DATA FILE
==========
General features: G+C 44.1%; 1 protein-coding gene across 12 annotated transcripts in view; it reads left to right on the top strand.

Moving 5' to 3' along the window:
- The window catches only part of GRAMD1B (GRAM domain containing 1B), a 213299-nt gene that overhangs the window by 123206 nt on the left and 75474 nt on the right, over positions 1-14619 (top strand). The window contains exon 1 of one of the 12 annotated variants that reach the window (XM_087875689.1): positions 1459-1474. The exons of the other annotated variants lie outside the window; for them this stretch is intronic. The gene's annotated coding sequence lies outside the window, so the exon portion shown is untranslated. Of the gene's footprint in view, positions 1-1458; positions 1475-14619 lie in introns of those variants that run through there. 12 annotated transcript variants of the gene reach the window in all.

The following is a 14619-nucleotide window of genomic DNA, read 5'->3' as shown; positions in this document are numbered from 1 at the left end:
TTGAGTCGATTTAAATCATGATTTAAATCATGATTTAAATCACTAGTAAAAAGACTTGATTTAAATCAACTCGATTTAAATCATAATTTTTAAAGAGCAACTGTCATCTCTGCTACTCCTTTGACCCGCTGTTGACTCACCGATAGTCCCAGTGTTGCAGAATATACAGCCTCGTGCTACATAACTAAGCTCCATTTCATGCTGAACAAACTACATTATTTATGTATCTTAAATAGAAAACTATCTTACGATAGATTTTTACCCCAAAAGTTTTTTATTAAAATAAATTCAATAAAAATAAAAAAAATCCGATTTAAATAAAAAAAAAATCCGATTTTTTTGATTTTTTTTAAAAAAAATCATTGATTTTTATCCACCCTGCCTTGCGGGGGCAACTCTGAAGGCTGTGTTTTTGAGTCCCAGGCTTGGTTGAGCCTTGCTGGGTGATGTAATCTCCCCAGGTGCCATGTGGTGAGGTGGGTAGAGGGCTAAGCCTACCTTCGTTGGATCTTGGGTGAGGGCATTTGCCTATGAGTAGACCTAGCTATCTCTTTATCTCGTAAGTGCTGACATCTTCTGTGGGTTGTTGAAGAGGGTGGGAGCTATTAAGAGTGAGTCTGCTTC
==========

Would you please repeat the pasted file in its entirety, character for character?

General features: G+C 44.1%; 1 protein-coding gene across 12 annotated transcripts in view; it reads left to right on the top strand.

Moving 5' to 3' along the window:
- The window catches only part of GRAMD1B (GRAM domain containing 1B), a 213299-nt gene that overhangs the window by 123206 nt on the left and 75474 nt on the right, over positions 1-14619 (top strand). The window contains exon 1 of one of the 12 annotated variants that reach the window (XM_087875689.1): positions 1459-1474. The exons of the other annotated variants lie outside the window; for them this stretch is intronic. The gene's annotated coding sequence lies outside the window, so the exon portion shown is untranslated. Of the gene's footprint in view, positions 1-1458; positions 1475-14619 lie in introns of those variants that run through there. 12 annotated transcript variants of the gene reach the window in all.

The following is a 14619-nucleotide window of genomic DNA, read 5'->3' as shown; positions in this document are numbered from 1 at the left end:
TTGAGTCGATTTAAATCATGATTTAAATCATGATTTAAATCACTAGTAAAAAGACTTGATTTAAATCAACTCGATTTAAATCATAATTTTTAAAGAGCAACTGTCATCTCTGCTACTCCTTTGACCCGCTGTTGACTCACCGATAGTCCCAGTGTTGCAGAATATACAGCCTCGTGCTACATAACTAAGCTCCATTTCATGCTGAACAAACTACATTATTTATGTATCTTAAATAGAAAACTATCTTACGATAGATTTTTACCCCAAAAGTTTTTTATTAAAATAAATTCAATAAAAATAAAAAAAATCCGATTTAAATAAAAAAAAAATCCGATTTTTTTGATTTTTTTTAAAAAAAATCATTGATTTTTATCCACCCTGCCTTGCGGGGGCAACTCTGAAGGCTGTGTTTTTGAGTCCCAGGCTTGGTTGAGCCTTGCTGGGTGATGTAATCTCCCCAGGTGCCATGTGGTGAGGTGGGTAGAGGGCTAAGCCTACCTTCGTTGGATCTTGGGTGAGGGCATTTGCCTATGAGTAGACCTAGCTATCTCTTTATCTCGTAAGTGCTGACATCTTCTGTGGGTTGTTGAAGAGGGTGGGAGCTATTAAGAGTGAGTCTGCTTC